In conclusion, within .NET, I explained how we could stop relying on code regions within a class and instead use partial classes and file nesting to isolate code.

NOTE:

Scott Nimrod is fascinated with Software Craftsmanship. He loves responding to feedback and encourages people to share his articles. He can be reached at scott.nimrod @ bizmonger.net

SoftwarePuzzle

After I studied Microsoft Biztalk’s architecture, I found that relying on a messaging architecture works very well for building software. As a result, I no longer rely on orchestration in which a Director / Builder is required to direct a process and also have knowledge of all of the dependencies in order to execute that process.

I now build software where a client simply places a message on a messagebus for decoupled subscribers of that message to process and when that message is processed, a response from a subscriber is placed on the same messagebus for the initial client to observe and respond to. After all, why should my client even know about the server in order to make a request? The less my client knows about its dependencies, the easier it is for me to extend testable software. Hence, clients should not have to describe how to carry out an operation. Instead, clients should only spin-up requests for servers to respond to autonomously.

NOTE:

Scott Nimrod is fascinated with Software Craftsmanship.

He loves responding to feedback and encourages people to share his articles.

He can be reached at scott.nimrod @ bizmonger.net

thLN7AMXFA

I have been plugging away on Android development. As a hardened XAML Developer, it’s been painful for me to adapt.

1. TDD is hard using Android Studio.

I just do not see how to hit the ground running with the Red-Green-Refactor methodology. I am convinced that TDD is the best way to build systems in 2015. I get into the “zone” so much easier when writing code and getting an immediate reaction to notify me of the codebase’s current state. Unfortunately, I have failed to identify TDD as a first class citizen for Android Studio. I have searched the internet and just have not found any support to hit the ground running. In fact, I have noticed that unit test support is also not a first class citizen in the NetBeans IDE either. I have found that getting started requires some serious ceremony.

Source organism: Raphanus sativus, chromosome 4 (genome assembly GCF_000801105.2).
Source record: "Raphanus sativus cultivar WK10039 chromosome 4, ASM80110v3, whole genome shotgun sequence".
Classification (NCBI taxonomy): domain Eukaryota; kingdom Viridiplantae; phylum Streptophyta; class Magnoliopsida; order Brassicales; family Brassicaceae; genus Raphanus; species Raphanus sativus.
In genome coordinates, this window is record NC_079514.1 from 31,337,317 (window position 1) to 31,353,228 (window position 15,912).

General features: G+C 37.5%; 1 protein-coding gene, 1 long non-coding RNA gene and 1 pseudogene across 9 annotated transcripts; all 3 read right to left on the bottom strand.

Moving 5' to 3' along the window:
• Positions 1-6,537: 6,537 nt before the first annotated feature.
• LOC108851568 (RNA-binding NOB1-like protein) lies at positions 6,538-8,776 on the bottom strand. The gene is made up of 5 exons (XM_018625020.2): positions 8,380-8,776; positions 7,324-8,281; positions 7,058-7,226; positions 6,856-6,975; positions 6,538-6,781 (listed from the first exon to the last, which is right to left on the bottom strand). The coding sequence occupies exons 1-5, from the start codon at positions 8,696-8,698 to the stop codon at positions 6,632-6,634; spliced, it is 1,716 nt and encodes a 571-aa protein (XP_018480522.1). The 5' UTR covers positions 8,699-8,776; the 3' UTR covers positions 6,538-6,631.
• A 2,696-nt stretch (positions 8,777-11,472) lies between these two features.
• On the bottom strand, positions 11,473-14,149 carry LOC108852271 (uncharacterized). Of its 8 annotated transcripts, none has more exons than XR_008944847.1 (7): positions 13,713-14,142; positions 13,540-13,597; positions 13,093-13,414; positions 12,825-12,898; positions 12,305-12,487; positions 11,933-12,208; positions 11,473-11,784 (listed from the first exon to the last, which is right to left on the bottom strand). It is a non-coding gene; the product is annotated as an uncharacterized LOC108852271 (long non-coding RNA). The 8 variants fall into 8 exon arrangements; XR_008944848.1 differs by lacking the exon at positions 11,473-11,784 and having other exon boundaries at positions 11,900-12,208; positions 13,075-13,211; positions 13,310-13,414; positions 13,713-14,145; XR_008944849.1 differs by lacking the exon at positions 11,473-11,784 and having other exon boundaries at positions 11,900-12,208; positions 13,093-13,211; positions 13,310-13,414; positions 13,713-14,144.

2. Cannot declaratively manage interaction logic

As a man, I partition everything and will stereotype anything. Code is no different. I have found value in separating interaction logic from view-models. I have also found XAML to be more maintainable because it does adhere to separation of concerns. Hence, XAML is focused on interaction logic only. As I attempt to adapt to Android development, I do not have this type of separation. In an activity, I have state and request management mangled together. Because of this cohesion, this code becomes more challenging to test and maintain.

3. No data binding

Data binding reduces the plumbing code that I would have to write for the UI to reflect a model’s state. Android does not appear to have this support yet. As a result, more code has to be written to connect the UI to the model.

In conclusion, I am recognizing how spoiled I am with Visual Studio. There are several productivity tools that the IDE provides that I took for granted. I hope that Android studio continues to evolve at a rapid pace because going from Windows Development to Android Development is painful.

NOTE:

Scott Nimrod is fascinated with Software Craftsmanship.

He loves responding to feedback and encourages people to share his articles.

He can be reached at scott.nimrod @ bizmonger.net

I have added a code snippet to quickly declare messages for pub/sub architectures.

These messages can be used in conjunction with the MessageBus I have provided on Nuget.

If you are unfamiliar with a MessageBus, then checkout my article on it.

Enjoy!

NOTE:

Scott Nimrod is fascinated with Software Craftsmanship.

He loves responding to feedback and encourages people to share his articles.

He can be reached at scott.nimrod @ bizmonger.net